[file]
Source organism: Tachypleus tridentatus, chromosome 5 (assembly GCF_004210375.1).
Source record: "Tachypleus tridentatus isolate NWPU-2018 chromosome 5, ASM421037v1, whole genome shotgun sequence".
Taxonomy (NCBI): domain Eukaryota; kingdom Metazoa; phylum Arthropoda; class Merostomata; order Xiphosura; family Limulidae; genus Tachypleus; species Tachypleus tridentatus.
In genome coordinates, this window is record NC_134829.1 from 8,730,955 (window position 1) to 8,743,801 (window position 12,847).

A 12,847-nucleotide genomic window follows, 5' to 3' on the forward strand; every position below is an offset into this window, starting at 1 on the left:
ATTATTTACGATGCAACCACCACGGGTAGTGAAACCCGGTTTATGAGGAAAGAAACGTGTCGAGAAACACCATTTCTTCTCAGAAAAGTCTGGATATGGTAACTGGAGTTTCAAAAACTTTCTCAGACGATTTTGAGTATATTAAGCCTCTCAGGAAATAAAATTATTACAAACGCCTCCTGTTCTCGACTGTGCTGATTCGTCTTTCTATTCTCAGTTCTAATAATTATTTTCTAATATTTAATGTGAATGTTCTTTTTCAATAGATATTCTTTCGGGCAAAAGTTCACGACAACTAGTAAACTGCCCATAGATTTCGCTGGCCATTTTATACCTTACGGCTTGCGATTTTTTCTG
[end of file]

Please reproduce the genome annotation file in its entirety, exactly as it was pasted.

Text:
Source organism: Tachypleus tridentatus, chromosome 5 (assembly GCF_004210375.1).
Source record: "Tachypleus tridentatus isolate NWPU-2018 chromosome 5, ASM421037v1, whole genome shotgun sequence".
Taxonomy (NCBI): domain Eukaryota; kingdom Metazoa; phylum Arthropoda; class Merostomata; order Xiphosura; family Limulidae; genus Tachypleus; species Tachypleus tridentatus.
In genome coordinates, this window is record NC_134829.1 from 8,730,955 (window position 1) to 8,743,801 (window position 12,847).

A 12,847-nucleotide genomic window follows, 5' to 3' on the forward strand; every position below is an offset into this window, starting at 1 on the left:
ATTATTTACGATGCAACCACCACGGGTAGTGAAACCCGGTTTATGAGGAAAGAAACGTGTCGAGAAACACCATTTCTTCTCAGAAAAGTCTGGATATGGTAACTGGAGTTTCAAAAACTTTCTCAGACGATTTTGAGTATATTAAGCCTCTCAGGAAATAAAATTATTACAAACGCCTCCTGTTCTCGACTGTGCTGATTCGTCTTTCTATTCTCAGTTCTAATAATTATTTTCTAATATTTAATGTGAATGTTCTTTTTCAATAGATATTCTTTCGGGCAAAAGTTCACGACAACTAGTAAACTGCCCATAGATTTCGCTGGCCATTTTATACCTTACGGCTTGCGATTTTTTCTG